ROSA PARKS AT 100: Fabulists to the right of us, novelists to the left!


Part 5—Where our “facts” come from: In last Saturday’s column, Charles Blow discussed the remarkable life of Rosa Parks, who was born 100 years ago this week.

He could have selected any number of themes from Jeanne Theoharis’ fascinating new book about Mrs. Parks. For good or for ill, he devoted a fairly large chunk of his column to what he rather oddly described as a “scene in the book.”

This "scene" involves an attempted assault against Mrs. Parks when she was a young woman. Here's the way Blow presents it:
BLOW (2/2/13): One of the most troubling and possibly most controversial scenes in the book occurs when Rosa is a young woman working as a domestic. A white man whom she calls “Mr. Charlie” tries to sexually assault her. Determined to protect herself, she taunts him as she evades him, haranguing him about the “white man’s inhuman treatment of the Negro.”

“How I hated all white people, especially him,” she continued. “I said I would never stoop so low as to have anything to do with him.”

Parks added that “if he wanted to kill me and rape a dead body, he was welcome but he would have to kill me first.”

The author points out that although the story is recorded in Parks’s own handwriting, it isn’t clear whether it’s completely true, half true or just allegory.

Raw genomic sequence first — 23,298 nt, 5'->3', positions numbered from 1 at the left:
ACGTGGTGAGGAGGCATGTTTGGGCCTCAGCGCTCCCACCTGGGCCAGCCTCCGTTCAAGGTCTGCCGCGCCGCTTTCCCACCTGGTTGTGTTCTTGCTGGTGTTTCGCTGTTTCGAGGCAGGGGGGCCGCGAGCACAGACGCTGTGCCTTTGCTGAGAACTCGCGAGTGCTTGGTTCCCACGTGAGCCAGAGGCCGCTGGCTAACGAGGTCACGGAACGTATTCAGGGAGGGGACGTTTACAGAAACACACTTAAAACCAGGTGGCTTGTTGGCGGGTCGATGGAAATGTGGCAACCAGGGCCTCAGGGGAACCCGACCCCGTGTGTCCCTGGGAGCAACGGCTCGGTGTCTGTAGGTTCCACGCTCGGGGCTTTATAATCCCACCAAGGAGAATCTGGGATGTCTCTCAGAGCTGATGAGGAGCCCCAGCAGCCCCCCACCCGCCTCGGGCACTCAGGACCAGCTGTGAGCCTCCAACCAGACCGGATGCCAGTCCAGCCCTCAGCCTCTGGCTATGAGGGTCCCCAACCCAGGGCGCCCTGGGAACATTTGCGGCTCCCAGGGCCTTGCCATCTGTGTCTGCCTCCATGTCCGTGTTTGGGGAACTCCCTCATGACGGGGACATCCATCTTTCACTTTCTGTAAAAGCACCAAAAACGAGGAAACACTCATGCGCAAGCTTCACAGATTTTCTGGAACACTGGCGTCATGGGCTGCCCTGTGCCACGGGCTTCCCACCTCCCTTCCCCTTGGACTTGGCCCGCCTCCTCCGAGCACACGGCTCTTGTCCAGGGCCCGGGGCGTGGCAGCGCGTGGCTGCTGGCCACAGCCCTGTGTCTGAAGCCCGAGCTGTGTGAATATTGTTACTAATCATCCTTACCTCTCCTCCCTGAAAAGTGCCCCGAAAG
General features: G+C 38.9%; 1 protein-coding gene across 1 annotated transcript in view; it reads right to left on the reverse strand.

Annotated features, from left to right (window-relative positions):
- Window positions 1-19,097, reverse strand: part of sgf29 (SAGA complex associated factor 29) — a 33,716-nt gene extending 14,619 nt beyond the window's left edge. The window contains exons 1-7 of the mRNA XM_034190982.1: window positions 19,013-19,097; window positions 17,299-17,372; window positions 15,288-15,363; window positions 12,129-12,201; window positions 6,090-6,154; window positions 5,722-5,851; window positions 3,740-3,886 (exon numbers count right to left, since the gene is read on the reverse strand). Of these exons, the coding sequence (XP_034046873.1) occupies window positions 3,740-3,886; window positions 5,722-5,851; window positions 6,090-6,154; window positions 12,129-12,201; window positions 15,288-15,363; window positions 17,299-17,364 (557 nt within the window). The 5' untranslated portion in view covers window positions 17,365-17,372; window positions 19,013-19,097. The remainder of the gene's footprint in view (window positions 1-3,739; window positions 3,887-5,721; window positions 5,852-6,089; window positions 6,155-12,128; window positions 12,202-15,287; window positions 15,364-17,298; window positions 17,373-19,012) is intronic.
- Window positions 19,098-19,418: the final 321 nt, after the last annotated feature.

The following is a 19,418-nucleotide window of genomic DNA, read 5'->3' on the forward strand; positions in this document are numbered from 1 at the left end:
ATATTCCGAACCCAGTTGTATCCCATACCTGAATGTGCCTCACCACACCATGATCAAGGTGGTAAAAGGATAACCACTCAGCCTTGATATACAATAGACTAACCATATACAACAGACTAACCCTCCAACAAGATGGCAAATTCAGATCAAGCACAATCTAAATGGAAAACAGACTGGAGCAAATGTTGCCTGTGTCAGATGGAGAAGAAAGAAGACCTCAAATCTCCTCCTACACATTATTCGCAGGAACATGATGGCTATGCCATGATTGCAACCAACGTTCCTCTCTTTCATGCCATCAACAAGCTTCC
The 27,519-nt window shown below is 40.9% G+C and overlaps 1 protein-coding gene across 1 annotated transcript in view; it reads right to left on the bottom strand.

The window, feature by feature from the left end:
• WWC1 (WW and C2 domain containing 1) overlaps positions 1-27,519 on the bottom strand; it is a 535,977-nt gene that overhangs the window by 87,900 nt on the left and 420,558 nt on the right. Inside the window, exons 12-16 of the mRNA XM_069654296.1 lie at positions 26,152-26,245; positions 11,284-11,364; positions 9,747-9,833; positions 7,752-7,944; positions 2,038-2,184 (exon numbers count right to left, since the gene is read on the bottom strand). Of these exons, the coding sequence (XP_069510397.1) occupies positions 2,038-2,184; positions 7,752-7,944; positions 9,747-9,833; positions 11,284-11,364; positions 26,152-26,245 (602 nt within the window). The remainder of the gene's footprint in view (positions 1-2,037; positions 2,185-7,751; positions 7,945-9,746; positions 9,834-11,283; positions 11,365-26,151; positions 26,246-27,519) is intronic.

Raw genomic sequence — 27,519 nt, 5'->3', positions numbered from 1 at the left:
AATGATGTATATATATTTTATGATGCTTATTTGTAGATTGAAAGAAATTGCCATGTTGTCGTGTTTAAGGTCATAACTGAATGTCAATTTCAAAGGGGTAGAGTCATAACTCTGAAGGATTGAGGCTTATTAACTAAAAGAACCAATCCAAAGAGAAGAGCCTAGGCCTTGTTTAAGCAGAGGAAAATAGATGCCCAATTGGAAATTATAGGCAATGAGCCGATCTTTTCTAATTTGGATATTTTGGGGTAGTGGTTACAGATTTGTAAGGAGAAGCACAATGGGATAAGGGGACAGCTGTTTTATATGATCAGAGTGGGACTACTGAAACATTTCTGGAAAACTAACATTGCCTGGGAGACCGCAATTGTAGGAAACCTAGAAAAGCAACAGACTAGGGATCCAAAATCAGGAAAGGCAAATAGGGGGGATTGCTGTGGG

Blow devotes about one-sixth of his column to this matter, which he rather weirdly describes as a troubling “scene in the book.”

In comments, Theoharis was scolded by one reader for doubting Parks’ account of this attempted assault. “The author is doubting whether black women were sexual harassed and assaulted during the Jim Crow South?” the acerbic commenter asks. “She thinks that Rosa Parks who bravely investigated gang rapes of black women by white men throughout the South may have fudged her own attack? The denial of one of the painful aspects of Park's life is another form of sanitization.”

Ouch! As the commenter closed, he or she reversed the central claim of Blow’s column. At the time of Mrs. Parks’ death, her remarkable life was “sanitized and sugarcoated,” Blow declares. He quoted Theorharis, who seemed to say that this had occurred in “nearly every account.”

Now, this commenter accused Theoharis of additional sanitization.

In our view, the commenter was right to be struck by the oddness of Blow’s presentation. Beyond that, the commenter has cause to be angry with Theoharis—although Blow had obscured the actual problem with this “scene” from her new book.

Like almost all of Blow’s citations, this particular “scene” occurs early in Theoharis’ book. The fiery professor devotes several pages to this matter—mentioning just once, very much in passing, that she is describing a “short story” Mrs. Parks wrote as a middle-aged woman, “sometime in the late 1950s or the 1960s.”